I’ve worked on both sides of the business. Having been a client, I understand that it’s incredibly hard to have others present your “face” to the world. However good the ad team is, they still aren’t you and will have a different outlook on how to represent you and your product.
Often, small business owners haven’t first agreed to an advertising strategy with the professionals creating branding for them. This is part of the reason that clients are often unhappy, leaving campaign ideas to die ugly deaths. If there’s a low percentage of work getting approved something is wrong. None of us wants to waste time, energy and money. To cut down on negative outcomes, outline how the work will be judged and approved before it’s created.
Set up judging criteria that’s in sync with the creative brief. The criteria you detail will contain the appropriate questions the campaign needs to answer. Here are three areas you will want to include when judging whether the ideas are working smartly.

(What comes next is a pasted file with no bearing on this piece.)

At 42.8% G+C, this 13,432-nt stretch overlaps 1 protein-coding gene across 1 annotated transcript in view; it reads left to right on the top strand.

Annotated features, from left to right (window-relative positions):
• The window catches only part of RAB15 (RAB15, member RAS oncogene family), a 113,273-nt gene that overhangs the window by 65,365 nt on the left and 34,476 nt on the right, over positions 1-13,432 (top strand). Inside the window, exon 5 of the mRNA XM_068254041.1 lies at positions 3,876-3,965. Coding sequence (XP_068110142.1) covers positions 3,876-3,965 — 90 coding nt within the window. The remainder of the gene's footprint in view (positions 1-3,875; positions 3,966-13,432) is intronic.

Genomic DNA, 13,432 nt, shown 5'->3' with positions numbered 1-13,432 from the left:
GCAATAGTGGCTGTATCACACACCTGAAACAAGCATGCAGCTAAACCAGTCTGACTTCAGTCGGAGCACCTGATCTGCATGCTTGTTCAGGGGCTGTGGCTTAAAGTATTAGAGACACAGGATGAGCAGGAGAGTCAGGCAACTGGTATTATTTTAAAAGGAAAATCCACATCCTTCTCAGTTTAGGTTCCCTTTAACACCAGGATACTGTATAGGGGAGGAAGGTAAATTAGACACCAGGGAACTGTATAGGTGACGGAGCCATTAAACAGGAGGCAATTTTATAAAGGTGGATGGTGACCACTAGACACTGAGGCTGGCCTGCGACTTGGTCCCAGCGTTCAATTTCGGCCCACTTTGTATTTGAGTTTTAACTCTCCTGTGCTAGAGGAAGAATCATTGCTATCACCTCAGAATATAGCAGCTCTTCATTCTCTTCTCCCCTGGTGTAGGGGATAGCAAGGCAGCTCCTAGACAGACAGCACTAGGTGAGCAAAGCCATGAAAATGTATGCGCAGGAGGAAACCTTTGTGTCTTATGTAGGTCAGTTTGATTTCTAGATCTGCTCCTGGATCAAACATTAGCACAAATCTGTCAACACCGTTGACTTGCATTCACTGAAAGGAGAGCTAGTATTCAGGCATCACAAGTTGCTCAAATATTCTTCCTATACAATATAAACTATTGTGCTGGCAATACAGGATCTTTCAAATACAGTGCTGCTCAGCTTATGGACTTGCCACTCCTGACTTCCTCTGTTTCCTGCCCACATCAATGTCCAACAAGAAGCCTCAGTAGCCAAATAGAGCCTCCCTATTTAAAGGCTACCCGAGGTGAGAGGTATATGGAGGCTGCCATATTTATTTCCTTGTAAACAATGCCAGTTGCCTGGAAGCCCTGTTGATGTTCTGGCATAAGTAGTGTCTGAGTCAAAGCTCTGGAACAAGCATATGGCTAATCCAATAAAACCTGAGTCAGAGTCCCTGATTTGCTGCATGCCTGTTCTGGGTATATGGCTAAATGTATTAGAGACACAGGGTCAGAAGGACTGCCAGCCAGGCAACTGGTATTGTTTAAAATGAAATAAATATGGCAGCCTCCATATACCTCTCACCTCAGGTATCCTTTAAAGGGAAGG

- What is your current advertising strategy and does the new work reflect this?
While this might seem a no brainer, teams can get side tracked and fall in love with a concept that really has nothing to do with the strategy. If the off-target idea is incredibly powerful, you might want to change the strategy but this is rare.
- Does the creative work reflect the key brand attributes that everyone has agreed need to be highlighted?
What are those key attributes and does the overall campaign touch on them in a way that’s memorable? Don’t build a laundry list and expect people to remember them but agree on a couple of key points people should take away after seeing the marketing.
- Does the creative work adequately address users’ concerns and needs?
Agreeing to the main needs that a product or service provides are important. All advertising is a bridge between groups, connecting them in ways that benefit both. Too often, work is created without really getting at the heart of what the consumer desires.
If these three areas are thoroughly worked out and signed off on, the goals are clear. Chances of getting appropriate work increases greatly. Taking the time to be sure that everyone has agreed to the outcome first will save a lot of time, money and headaches in development.